Looking for new ways to educate and entertain your kids? Visit NatGeo@Home for all kinds of resources—including quizzes, science experiments, lesson plans, and fun activities to do as a family.
Kids are learning from home, so now you’re a teacher. Restaurants are mostly closed, so now you’re also a chef. Is it possible to fit in so many meals while teaching too?
Sure—just put ’em together.
Your kids probably won’t get too excited over an impromptu science lesson—unless it means mixing up an experiment they can eat. And it turns out lots of easy techniques that chefs use rely on STEM-ready concepts. We asked them to share their best science-based cooking secrets to help get food on the table and sneak in some academics.
Kid-friendly technique: Measuring liquids
What they’ll learn about: Viscosity
What they’ll do: Let the kids fill a clear measuring cup to what they think is one cup of any liquid. Place it on a flat surface and have them look at it at eye level. They’ll see that the liquid isn’t flat—it dips in the center. That’s the meniscus—the point where chemists measure liquids. Kids will discover that what looked like the right amount from above is actually more or less liquid than they thought.
Cool Science: Viscosity is the resistance to flow; in other words, how thick is it? Something with a low viscosity has a lot of liquid—and that’s why measurements of liquids matter so much.
Why you should try it: “Too much liquid will lower viscosity of a batter,” says professor Melani W. Duffrin of Northern Illinois University’s School of Interdisciplinary Health Professions. “So for instance, a pancake batter with low viscosity—or too much liquid—would spread more, resulting in a flatter product,” she says. But get the liquid measurement right, and those pancakes will plump right up.
Kid-friendly technique: Salting veggies
What they’ll learn about: Osmosis
What they’ll do: With your help, have kids chop a tomato, then place the pieces in a mesh strainer over a bowl. Sprinkle with salt. As salt seeps into the tomato, water from the fruit will drip out.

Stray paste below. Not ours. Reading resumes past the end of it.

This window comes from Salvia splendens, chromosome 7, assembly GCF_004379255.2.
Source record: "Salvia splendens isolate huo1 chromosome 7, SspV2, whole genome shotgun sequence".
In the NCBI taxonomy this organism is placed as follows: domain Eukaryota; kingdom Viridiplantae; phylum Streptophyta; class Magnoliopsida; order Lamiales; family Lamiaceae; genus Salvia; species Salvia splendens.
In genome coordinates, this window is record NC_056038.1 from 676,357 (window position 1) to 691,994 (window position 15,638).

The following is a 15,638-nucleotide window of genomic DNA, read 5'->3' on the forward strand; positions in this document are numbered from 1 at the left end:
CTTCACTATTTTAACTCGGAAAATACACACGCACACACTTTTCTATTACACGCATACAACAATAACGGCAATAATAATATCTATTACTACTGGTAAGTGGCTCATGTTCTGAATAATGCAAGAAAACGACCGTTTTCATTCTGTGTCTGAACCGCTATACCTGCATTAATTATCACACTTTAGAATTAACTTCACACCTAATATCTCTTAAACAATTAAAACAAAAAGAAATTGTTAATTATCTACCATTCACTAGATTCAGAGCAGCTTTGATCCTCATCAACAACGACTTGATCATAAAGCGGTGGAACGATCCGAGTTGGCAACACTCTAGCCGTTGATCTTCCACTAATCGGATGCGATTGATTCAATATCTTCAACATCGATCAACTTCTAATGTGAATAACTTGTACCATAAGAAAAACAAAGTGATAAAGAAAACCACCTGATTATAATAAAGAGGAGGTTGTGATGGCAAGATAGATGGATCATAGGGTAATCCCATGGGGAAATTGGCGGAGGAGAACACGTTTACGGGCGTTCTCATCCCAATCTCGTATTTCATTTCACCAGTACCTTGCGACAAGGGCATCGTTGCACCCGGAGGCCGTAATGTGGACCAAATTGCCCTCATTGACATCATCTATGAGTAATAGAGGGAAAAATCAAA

Cool Science: Water and other molecules pass through membranes via a process called osmosis. In this case, the membrane is the tomato's skin. The concentration of water and salt molecules must be equal inside and outside the tomato, so as salt flows in, water flows out.
Why you should try it: Because of osmosis, salting vegetables draws out water. So if you salt, say, cucumbers or tomatoes before adding them to a salad bowl, you won’t wind up with a lot of liquid at the bottom of the bowl.
Kid-friendly technique: Whisking
What they’ll learn about: Emulsion
What they’ll do: Have kids pour 1/3 cup vinegar and 1 cup oil into a mixing bowl, then whisk it together. In a separate bowl, add the same amount of vinegar and oil plus 1 1/2 tablespoon dijon mustard, and whisk together. Transfer the mixtures into two separate jars and watch the ingredients separate. “You should see the mustard mixture hold together longer,” says Daniel Gritzer, managing culinary director of Serious Eats, a website dedicated to recipes and cooking techniques. “If kids give each one a vigorous shaking, they can bring both of them back together.” Then one more time, observe which one separates quicker.
Cool Science: The mustard contains lecithin, an emulsifier. Emulsifiers are compounds that possess both “hydrophilic” (water-loving) and “lipophilic” (fat-loving) properties. “The mustard emulsifier helps the water molecules in the vinegar hang out with the fat molecules in the oil,” Gritzer says. “That’s why the oil and vinegar doesn’t separate as quickly.”
Why you should try it: Using an emulsifier means a much creamier vinaigrette for your salad.
Kid-friendly technique: Dehydrating meat
What they’ll learn about: Maillard reaction
What they’ll do: Have kids wrap one piece of raw meat tightly in plastic and a similar-size piece on a wire rack over a plate to dry out. (Be sure kids wash hands thoroughly before and after handling raw meat.) Refrigerate both for at least an hour, then help them sear each piece separately in a skillet. The exposed piece will brown and crisp much more than the pre-wrapped piece, developing a richer taste.
Cool Science: Heat causes sugar and protein molecules to combine and recombine, forming new molecules and distinct flavors. Called the Maillard reaction, it’s what gives browned foods like steak their rich taste. “New and more complex flavors come out as the reaction goes along,” Gritzer says.
Why you should try it: Surface moisture takes time to cook off, so wetter meat is often done before the Maillard reaction can fully take effect. “But if you dry the meat before you cook, all those flavor compounds permeate it,” says chef Bertram Whitman of Los Angeles.
Kid-friendly technique: Weighing salt
What they’ll learn about: Crystal formation
What they’ll do: Have kids weigh a half cup of table salt and a half cup of kosher salt on a food scale. Then check out both under a magnifier. The kosher salt crystals should weigh a little less and look larger.
Cool Science: Salt crystals form when water with dissolved “solute”—that is, salt minerals—evaporates. All salt crystals naturally form a cube shape, but they’ll grow bigger or smaller depending on the evaporation speed. Water that evaporates slowly yields bigger salt crystals. “Your larger crystals are going to require more volume [ie, space] to acquire the same weight,” says Duffrin, creator of FoodMASTER, which teaches math and science using food experiments.
Why you should try it: Weighing salt for a recipe could make the difference between something you want to eat and something you … don’t. Duffrin points out that one teaspoon of table salt is generally equivalent to 1 1/4 teaspoons of kosher salt.